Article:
I ate in The Living Room once when it first opened about 8 years ago, and although it was the sort of heavily styled, glossy wood, lots of mirrors I don’t usually go for I was impressed by the food, which was more or less faultless. I’ve been in for cocktails a few times since (also faultless), but for some reason I’ve never been back for food. I was really impressed by the little mouthfuls I tried at the event though. The Living Room always feels like a really nice bar to me, and the menu feels like really nice bar food. The black forest ham, fig and goats’ cheese mousse starter was smokey and fruity and lovely; and the pork and chorizo burger was lush, served on a brioche bun (how trendy?). I especially liked the duck, with szechuan pepper and plum chutney, which I wouldn’t have usually ordered, being suspicious of whether it would be over cooked, but it was perfect. Another random highlight were the flavoured butters that accompany their steaks (unfortunately we didn’t get to try steak). Much more interesting than the standard diane sauce. I’ll be having the blue cheese and port butter in future.
We also got to try puddings, cheeses and cocktails (yus!). The basil grande eton mess was the sort of girly pile of pink cream I’d be embarrassed to order but secretly love. The cocktails were as good as I’d expect having been in for cocktails before. I’m always astonished by how many places mess up cheese, given the only thing you really have to do is buy some nice cheese. The Living Room’s selection was solid and even better it wasn’t fridge cold, and they’d made an effort to match the biscuits to the cheeses.
What I was most impressed by at the Living Room though was the enthusiasm of the general manager, Graham and his team. There was a real sense of delight and pride in what they’re doing and that really comes across in the food and atmosphere. I think it’s easy to assume that that’ll be missing from a unit that’s part of a group like The Living Room, but clearly that doesn’t have to be the case.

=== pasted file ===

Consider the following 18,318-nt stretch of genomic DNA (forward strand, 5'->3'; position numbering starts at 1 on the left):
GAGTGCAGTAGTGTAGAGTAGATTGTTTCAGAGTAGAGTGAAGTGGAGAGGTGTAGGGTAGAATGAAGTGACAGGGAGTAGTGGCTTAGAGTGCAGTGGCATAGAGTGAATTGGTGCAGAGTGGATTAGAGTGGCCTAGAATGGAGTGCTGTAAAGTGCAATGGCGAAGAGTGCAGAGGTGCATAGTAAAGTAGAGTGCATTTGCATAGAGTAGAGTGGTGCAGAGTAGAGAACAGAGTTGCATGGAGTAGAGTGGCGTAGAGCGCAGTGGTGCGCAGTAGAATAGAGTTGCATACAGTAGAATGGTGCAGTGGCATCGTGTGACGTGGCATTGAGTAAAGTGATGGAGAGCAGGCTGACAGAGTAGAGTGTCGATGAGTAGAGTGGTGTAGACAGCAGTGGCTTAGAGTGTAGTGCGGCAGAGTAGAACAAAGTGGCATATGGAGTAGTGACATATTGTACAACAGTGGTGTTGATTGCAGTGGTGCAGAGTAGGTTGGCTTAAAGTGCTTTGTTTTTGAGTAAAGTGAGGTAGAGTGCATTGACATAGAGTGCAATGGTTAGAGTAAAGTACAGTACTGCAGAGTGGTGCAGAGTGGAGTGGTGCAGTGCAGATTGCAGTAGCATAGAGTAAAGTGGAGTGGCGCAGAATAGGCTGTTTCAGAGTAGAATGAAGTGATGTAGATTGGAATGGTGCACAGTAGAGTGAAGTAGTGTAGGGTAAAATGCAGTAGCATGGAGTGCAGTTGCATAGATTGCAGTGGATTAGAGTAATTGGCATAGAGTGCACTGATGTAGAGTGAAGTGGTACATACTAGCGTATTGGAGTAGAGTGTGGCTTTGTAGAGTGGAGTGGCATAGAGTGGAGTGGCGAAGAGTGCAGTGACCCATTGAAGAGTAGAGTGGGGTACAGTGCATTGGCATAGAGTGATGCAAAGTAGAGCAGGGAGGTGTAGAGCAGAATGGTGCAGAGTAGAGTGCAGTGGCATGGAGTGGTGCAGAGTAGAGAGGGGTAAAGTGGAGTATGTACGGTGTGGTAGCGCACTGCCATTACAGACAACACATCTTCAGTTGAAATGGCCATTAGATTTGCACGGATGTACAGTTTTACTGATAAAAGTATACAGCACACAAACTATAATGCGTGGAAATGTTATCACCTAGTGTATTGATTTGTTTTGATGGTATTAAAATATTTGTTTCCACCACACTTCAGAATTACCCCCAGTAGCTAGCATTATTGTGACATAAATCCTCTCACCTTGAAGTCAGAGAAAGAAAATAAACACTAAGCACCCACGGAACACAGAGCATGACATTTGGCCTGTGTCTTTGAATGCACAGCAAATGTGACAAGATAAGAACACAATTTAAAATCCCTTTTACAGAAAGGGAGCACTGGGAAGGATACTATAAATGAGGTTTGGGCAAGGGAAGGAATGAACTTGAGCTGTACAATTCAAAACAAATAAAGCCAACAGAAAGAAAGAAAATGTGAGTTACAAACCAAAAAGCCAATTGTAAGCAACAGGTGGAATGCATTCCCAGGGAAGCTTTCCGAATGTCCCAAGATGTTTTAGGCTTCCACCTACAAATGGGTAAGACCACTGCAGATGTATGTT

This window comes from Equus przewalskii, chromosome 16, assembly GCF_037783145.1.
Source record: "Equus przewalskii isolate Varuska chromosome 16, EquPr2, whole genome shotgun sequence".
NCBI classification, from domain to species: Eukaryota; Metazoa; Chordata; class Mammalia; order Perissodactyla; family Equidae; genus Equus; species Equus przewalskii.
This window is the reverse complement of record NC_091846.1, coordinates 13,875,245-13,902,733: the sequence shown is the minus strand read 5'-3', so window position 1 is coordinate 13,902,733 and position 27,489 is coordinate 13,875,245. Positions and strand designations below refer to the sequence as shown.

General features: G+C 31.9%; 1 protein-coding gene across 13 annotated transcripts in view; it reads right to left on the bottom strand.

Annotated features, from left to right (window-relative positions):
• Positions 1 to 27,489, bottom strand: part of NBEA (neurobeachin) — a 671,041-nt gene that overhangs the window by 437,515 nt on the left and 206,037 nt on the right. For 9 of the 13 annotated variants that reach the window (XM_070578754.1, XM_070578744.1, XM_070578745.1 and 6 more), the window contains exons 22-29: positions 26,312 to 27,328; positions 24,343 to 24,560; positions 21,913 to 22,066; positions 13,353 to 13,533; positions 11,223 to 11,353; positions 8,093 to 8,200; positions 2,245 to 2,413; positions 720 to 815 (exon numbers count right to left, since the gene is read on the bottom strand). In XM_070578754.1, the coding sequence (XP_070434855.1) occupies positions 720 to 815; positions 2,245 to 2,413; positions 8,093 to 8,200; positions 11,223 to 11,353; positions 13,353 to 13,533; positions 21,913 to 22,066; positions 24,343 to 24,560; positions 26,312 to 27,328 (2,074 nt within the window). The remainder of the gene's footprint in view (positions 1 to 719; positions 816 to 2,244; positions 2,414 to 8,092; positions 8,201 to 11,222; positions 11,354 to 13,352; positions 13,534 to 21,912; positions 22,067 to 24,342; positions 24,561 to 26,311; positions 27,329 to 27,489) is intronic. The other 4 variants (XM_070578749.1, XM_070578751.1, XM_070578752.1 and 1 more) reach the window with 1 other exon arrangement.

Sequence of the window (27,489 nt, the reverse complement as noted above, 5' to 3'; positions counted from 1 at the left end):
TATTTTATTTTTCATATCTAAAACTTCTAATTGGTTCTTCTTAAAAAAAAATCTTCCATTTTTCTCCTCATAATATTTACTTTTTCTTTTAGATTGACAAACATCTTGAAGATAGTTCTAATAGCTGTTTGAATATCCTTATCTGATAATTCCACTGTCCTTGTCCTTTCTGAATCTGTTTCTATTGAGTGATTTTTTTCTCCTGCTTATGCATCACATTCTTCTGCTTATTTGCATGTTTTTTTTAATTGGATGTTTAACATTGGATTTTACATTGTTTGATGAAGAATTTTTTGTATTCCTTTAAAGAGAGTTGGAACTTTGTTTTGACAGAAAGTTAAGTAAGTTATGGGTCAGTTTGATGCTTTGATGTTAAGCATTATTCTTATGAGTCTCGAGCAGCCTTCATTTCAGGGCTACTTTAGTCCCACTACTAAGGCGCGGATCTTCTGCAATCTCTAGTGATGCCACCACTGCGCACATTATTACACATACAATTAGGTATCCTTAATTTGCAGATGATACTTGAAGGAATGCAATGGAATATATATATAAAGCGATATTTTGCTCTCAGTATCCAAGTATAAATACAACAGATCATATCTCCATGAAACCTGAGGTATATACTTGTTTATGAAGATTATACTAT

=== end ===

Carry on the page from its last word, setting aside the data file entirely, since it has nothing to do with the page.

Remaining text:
I’d definitely go back and I’ve spied on their website that they do Sunday lunch and they seem like exactly the sort of place that would kick ass at that, so I might wander along for a wee bloody mary and some roast beef one of these weeks.
I was blindfolded during the tasting, obv, so I have no photos. But Alfred Foodography has some beautiful ones, so check them out.
The Living Room
150 Saint Vincent Street, Glasgow
If, like me, you feel like you’re getting to a point where you feel like you need to legitimise your drinking I encourage you to consider ‘tastings’. I’ve been to a couple for gin at the Good Spirits Co. recently and they’re a great alternative to a night in the pub. Or an appropriate precursor to a night in the pub.
The evening begins with an introduction and a little chat about gin from your friendly guide (but nothing too major), then the drinking begins. You sit down to six gins (full measures likes, there’s a bucket in the middle of the table, but no one used it), numbered and labelled, and the group works through them together. You get a wee bit of background to the drink and some tasting notes, then you get about it. While you’re working through each drink (you’re encouraged to try it neat first, and then add tonic if you like) the Good Spirits guy wanders from table to table asking you what you think and dropping knowledge bombs on you.
It’s fun and if you’re interested in flavours at all it’s really interesting to compare six different drinks. The first evening I went to covered some great gin and tonic gins, including my favourite, Martin Miller’s and the excellently named Old Raj. The second evening featured some more interesting spiced and citrus flavours, which would be great in cocktails.